October 27

Text: Matthew 8:5-13, Luke 7:1-50, Luke 8:1-3, Luke 11:24-36, Matthew 11:7-15, Matthew 12:22-50, Mark 3:20-30

Highlights: Jesus is teaching and performing miracles in Galilee. A few notable miracles are recorded, including raising a man from the dead and healing a centurion’s servant. (Don’t miss that the centurion was a gentile and Jesus praised him for his faith. He is another example of how God loves men of all nations.)

Much of today’s reading concerns the Pharisees response to one of his miracles. They accuse him of casting out demons by the power of Satan. Jesus responds with a warning about blasphemy against the Holy Spirit.

Another prominent topic is John the Baptist, who is now in prison. Jesus says something fascinating in Matthew 11:11: “Assuredly, I say to you, among those born of women there has not risen one greater than John the Baptist; but he who is least in the kingdom of heaven is greater than he.

Question: In what sense are those least in the kingdom of heaven greater than John the baptist?

There is much more here than I have noted. Feel free to make any observation or ask any question you may have. Thanks again for all your comments!


Filed under Old Testament

4 Responses to October 27

  1. Andrew

    When I think of heaven, I get the sense that we will be in perfect harmony with God and our fellow saints. It will be the perfect place where there is no evil. We will each be made perfect. Basically, nothing of this world no matter how great it is can compare with even the slightest part of heaven.

    There was a lot of stuff in today’s reading. I loved the story of Jesus raising the widow’s son from the dead. The raising of the dead was miraculous, but I am more impressed with what brought the raising about. Jesus saw the woman, who is presumably grief stricken, and it says “When the Lord saw her, His heart went out to her…”. Jesus’ compassion and love for a suffering individual, who did not even ask for assistance, was amazing to read about. I read that and thought to myself, wow that is my God. I will gladly worship God because He is love. He is greater than I can fathom and deserves all I can give Him.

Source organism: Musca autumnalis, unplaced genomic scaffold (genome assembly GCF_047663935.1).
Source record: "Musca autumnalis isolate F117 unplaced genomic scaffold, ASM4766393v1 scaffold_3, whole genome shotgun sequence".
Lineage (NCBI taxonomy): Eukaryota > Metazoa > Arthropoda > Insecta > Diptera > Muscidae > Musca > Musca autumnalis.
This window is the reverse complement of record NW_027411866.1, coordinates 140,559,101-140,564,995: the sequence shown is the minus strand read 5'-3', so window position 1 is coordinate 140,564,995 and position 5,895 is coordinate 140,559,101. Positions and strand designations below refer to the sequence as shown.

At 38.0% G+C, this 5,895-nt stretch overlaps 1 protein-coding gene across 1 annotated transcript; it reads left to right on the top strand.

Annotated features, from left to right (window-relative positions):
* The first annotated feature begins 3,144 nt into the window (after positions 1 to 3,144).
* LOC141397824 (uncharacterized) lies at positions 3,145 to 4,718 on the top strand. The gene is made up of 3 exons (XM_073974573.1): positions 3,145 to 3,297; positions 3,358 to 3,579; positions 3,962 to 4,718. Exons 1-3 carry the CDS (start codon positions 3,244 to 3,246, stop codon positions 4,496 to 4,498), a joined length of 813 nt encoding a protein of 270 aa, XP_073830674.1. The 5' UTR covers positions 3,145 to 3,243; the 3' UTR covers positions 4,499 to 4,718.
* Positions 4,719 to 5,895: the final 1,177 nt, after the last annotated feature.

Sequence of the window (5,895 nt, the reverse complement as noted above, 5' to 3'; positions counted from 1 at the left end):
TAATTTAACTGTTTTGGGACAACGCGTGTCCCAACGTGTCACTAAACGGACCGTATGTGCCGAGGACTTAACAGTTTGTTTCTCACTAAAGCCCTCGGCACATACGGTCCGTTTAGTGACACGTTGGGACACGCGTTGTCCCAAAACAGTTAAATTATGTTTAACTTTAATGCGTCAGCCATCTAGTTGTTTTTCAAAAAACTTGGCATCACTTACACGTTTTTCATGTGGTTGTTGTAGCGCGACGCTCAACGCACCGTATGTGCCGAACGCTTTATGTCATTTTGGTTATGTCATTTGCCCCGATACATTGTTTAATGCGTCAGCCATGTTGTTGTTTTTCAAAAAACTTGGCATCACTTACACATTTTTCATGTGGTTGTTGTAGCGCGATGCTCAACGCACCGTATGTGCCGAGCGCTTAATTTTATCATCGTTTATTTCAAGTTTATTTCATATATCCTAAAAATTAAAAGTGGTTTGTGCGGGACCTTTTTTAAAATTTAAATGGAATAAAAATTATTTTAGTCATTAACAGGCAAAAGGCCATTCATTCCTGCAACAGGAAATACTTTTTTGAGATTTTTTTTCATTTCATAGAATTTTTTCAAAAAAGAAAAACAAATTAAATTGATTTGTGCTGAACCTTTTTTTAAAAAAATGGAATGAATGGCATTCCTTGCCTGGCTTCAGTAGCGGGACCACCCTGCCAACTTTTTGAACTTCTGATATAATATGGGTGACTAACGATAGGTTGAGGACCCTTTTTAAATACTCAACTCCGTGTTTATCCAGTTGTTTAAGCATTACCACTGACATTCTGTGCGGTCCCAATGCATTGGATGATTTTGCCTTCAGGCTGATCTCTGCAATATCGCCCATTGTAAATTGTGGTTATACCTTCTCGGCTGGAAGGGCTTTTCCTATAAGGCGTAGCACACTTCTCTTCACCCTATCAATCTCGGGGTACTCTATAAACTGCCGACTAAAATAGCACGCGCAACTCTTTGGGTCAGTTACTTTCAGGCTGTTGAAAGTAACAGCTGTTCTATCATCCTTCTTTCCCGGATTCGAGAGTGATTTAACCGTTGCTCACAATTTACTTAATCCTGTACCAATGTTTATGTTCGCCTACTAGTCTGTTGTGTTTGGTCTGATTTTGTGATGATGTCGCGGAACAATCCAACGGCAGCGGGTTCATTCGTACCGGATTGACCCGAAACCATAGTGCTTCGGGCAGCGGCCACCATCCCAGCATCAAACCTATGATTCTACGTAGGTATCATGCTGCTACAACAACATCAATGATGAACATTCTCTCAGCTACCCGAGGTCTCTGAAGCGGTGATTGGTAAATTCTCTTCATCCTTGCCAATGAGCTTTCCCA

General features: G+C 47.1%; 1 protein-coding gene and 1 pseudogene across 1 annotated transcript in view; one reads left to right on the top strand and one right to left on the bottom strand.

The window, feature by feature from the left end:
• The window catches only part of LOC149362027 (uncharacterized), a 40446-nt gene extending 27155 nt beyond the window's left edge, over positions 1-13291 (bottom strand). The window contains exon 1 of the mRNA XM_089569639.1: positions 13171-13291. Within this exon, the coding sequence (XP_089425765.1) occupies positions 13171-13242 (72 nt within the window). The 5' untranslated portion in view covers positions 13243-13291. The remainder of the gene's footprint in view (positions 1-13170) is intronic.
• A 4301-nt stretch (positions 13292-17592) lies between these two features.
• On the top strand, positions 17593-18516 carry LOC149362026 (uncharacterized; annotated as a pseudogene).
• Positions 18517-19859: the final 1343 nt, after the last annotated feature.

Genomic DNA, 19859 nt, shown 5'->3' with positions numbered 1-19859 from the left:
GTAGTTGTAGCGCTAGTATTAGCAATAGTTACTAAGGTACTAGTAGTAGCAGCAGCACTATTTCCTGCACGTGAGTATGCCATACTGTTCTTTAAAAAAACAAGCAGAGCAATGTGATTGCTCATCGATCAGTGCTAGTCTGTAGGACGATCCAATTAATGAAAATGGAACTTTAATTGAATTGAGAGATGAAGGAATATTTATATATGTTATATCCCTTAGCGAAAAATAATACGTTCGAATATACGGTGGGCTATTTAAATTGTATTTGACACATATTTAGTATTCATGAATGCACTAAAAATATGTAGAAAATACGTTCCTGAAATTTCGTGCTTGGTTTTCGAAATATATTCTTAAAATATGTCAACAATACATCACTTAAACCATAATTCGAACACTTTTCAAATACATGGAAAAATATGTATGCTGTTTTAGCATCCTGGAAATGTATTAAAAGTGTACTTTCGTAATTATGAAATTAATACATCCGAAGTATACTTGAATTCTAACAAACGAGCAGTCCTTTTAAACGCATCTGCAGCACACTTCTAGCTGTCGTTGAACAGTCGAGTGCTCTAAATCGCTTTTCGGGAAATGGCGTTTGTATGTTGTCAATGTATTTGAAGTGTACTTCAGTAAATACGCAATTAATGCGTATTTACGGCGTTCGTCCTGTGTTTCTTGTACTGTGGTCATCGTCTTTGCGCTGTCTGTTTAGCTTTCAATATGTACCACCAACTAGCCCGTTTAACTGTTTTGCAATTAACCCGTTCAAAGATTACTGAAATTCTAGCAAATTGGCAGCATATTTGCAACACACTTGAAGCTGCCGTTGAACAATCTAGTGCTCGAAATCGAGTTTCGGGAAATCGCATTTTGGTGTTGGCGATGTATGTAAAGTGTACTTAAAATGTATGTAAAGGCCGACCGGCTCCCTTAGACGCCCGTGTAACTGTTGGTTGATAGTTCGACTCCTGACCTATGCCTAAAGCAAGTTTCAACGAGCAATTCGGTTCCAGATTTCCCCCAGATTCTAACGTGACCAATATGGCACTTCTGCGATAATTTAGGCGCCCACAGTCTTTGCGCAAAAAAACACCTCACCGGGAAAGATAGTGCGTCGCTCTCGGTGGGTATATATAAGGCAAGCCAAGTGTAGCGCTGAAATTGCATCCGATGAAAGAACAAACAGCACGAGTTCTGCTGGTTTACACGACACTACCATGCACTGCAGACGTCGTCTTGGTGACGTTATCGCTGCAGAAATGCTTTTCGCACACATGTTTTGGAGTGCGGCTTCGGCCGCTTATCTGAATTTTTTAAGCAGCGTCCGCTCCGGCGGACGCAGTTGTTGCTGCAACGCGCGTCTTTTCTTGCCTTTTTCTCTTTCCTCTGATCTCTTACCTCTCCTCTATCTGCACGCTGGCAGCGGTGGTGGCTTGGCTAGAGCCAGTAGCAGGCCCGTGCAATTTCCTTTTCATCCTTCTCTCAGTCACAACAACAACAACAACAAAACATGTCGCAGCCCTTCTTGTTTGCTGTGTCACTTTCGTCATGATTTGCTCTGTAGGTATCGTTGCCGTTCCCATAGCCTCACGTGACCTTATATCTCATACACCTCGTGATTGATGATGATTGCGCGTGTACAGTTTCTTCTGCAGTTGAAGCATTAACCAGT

2. Jimmy

    Thanks for pointing that out Andrew. It is nice to think about Jesus being moved with compassion like that that.

  3. Mary K

    When Jesus talks about a demon leaving the body with no place to go, then returning with others making a situation worse than it was before, I become very uneasy. I suppose it means that one needs to replace evil with good or there will be room for more evil to return, but I have a lot of trouble putting that into the context of when and where it was said. Can anyone help me out here?

    • Jimmy Haynes

      I’m not sure I am accepting Jesus meant when he said that but my understanding has always been that we dont have demon possession like that in our world today, but there is, as you said, a principle that certainly applies today. We can be forgiven and remove evil from our lives but if we do not replace it with something positive Satan will come back hoping to make us worse than ever before. It seems to me there is a parallel between this passage (Matthew 12:25) and 2 Peter 2:20-22. Both texts use the phrase – the latter state or end is worse than the beginning. Peter doesnt mention demons, but he does talk about allowing the sinful things of the world back into our lives.

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